About learning

Today I had this reinforced: If you’re struggling to learn something, try something even harder.

Now, I’ll definitely admit that this doesn’t always work, but it should be considered more often. It reminds me of how Chemistry in college was really hard for me from the start, but I stuck with it, and even though the stuff I was currently learning never got any easier, the stuff we’d already learned did.

Here’s how it came up today: I’m taking a “Pre-Masters” swimming class twice a week now, and I am learning flip-turns. When we started two weeks ago, I couldn’t believe how hard they were. Missing the wall, shooting off sideways, gasping for breath. Just two days ago I was practicing them and still spluttering. Last time, my teacher starts telling me I need to start doing backstroke flip-turns… and I resisted. (My backstroke is horrible.) “I can’t even swim straight! And I don’t know where the wall is!”

But today she made me try a backstroke flip-turn, and, well, it wasn’t great, but it wasn’t as bad as I’d thought. And after adding that extra level of complication, the freestyle flip-turns seem like a cinch! “Hey, I can totally see the wall coming, this is awesome.”

So that goes to show me that a little insecurity looking forwards can also mean a little confidence looking back. It’s a lesson I’ve been reminded of many times, in many places; and even if it’s just flip-turns in the pool, it’s a good lesson to learn.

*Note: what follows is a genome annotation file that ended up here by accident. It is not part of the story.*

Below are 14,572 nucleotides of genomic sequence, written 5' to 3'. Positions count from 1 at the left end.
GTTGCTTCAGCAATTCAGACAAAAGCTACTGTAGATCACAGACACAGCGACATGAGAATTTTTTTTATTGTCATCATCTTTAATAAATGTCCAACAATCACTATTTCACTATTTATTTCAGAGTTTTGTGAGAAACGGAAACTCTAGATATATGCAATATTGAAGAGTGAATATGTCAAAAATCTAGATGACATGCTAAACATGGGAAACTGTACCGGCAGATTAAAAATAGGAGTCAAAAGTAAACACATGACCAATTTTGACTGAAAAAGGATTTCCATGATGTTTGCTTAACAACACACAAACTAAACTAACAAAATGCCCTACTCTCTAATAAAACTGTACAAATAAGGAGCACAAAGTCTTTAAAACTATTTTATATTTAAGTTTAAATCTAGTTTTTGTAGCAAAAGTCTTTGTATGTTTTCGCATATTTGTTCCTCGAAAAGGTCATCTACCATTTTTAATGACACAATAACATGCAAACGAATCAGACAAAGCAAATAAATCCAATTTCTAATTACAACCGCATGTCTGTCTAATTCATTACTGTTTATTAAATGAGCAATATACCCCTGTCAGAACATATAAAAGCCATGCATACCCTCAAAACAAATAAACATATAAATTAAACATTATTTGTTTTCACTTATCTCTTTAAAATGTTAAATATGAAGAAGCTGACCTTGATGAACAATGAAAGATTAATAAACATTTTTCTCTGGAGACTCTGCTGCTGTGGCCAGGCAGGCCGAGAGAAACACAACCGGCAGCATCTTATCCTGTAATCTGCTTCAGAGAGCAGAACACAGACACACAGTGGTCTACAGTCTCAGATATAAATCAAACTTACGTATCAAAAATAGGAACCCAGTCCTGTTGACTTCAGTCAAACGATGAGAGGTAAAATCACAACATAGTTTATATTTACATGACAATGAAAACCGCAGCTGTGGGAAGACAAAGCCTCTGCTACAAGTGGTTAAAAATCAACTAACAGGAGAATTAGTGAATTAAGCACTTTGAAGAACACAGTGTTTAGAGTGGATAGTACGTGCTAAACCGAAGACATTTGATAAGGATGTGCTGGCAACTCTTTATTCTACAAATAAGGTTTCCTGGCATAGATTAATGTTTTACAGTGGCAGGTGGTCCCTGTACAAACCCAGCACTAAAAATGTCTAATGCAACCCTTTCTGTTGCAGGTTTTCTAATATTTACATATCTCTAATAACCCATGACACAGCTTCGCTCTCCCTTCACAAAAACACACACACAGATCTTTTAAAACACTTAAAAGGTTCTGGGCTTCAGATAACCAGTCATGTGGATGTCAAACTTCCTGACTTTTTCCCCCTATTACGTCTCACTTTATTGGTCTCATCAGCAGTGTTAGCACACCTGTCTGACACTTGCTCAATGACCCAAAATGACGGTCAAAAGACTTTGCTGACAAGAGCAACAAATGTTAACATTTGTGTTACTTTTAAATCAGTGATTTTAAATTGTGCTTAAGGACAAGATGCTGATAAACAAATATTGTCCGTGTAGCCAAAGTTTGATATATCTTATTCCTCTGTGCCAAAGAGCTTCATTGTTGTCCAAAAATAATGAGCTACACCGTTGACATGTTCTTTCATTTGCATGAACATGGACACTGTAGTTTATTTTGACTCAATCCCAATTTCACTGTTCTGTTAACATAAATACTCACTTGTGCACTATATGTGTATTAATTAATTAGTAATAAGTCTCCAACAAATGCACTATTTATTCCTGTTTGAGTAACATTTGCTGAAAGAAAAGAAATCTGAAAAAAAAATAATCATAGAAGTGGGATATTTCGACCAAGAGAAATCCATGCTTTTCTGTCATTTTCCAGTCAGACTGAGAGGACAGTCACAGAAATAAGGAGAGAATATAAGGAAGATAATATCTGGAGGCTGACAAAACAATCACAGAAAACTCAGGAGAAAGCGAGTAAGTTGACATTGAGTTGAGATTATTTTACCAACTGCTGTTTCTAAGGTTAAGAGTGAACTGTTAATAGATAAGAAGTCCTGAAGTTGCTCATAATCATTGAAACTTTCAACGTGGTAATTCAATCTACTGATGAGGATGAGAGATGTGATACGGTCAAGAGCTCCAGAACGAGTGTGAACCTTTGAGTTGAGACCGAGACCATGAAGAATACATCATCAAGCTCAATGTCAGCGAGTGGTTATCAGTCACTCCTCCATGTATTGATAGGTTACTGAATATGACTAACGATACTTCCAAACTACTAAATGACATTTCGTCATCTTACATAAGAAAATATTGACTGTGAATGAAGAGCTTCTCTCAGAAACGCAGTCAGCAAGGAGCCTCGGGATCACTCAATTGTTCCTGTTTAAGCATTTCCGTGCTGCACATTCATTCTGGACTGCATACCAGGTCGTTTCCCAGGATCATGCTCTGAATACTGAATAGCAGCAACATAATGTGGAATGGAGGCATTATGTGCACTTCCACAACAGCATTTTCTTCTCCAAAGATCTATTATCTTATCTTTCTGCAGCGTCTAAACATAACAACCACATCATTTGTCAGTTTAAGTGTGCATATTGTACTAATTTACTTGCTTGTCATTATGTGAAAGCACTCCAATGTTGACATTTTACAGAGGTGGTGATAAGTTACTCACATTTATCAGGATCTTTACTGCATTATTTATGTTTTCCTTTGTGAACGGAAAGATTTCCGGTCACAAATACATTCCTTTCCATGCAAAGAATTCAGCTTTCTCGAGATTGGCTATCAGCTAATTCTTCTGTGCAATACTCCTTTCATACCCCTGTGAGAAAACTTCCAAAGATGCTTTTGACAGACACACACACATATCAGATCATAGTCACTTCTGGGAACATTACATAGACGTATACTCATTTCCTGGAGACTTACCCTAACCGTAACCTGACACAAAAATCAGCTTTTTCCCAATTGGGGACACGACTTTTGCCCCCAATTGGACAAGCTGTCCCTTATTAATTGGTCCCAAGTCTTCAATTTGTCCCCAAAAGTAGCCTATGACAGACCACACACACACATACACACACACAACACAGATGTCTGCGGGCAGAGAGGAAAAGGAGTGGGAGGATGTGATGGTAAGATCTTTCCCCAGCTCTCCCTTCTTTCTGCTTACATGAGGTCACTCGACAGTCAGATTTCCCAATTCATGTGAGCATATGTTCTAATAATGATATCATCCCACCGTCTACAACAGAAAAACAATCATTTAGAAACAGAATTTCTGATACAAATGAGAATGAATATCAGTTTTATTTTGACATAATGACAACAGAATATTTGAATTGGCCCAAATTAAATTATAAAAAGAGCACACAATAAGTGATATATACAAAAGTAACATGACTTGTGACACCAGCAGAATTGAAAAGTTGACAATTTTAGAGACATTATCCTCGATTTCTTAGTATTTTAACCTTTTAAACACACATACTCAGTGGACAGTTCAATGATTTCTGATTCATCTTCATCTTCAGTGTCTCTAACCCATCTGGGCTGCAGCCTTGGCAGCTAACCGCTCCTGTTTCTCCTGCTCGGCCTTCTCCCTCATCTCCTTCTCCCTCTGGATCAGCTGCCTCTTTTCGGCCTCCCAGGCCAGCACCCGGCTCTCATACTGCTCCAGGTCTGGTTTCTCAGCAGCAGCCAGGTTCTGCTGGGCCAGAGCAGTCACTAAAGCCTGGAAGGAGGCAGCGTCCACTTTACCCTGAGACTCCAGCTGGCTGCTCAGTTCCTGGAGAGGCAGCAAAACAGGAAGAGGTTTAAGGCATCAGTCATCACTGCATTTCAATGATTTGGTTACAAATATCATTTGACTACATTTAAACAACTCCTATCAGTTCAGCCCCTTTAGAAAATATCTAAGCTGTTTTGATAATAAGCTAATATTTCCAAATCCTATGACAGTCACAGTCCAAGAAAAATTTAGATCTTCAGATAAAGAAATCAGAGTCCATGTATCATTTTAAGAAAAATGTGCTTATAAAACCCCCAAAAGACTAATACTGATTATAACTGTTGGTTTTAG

February 25, 2008. Uncategorized. 4 Comments.


  1. gerard replied:

    great article today. My bro and i do some Tri’s from time to time and the swimming training, while an absolute blast, always consists of me touching the wall and then turning around, lap after lap after lap. flip turns just seemed too hard and disorienting. i will have to renew my quest. haha… cheers!

    February 25th, 2008 at 9:04 pm. Permalink.

  2. Brandon replied:

    Hey this is cool. I have a related “Ratchet Theory of Learning.” The idea is, you are trying to learn something and at the end of the process, you are totally confused. Then you forget a bunch of what you “learned”, but you end up knowing more than when you started. So you sort of “ratchet” your way up by going too far, then sliding backward, but you land on a plateau that is higher than where you started. That’s the hope anyway! I think this applies to exercise too. Maybe alcohol consumption, too.

    March 4th, 2008 at 5:08 pm. Permalink.

  3. Michael replied:

    I also think it’s interesting how we don’t realize the learning process is taking place. Even as we get better at something, we focus on our imperfections and don’t catch the fact that we may have improved. Maybe some of this is rooted in the fact that most people build confidence much slower than they build an actual skill. They need validation, self or otherwise, before they will accept that they’re doing something well. It seems that individuals who have that confidence already are able to learn quicker. They expect to do well, and so they do. Or at least better than ones who don’t expect to do well.

    In any case, good luck on the flipturns. I re-taught myself them last summer and forgot how much water I could swallow.

    December 10th, 2008 at 3:14 am. Permalink.

  4. jeremy replied:

    Do they really still teach backstroke flip turns? In competitive swimming, and I also assume in master’s swimming, the backstroke turn has been replaced with a half-stroke, roll-onto-your-stomach freestyle flipturn.

    February 10th, 2009 at 7:48 pm. Permalink.

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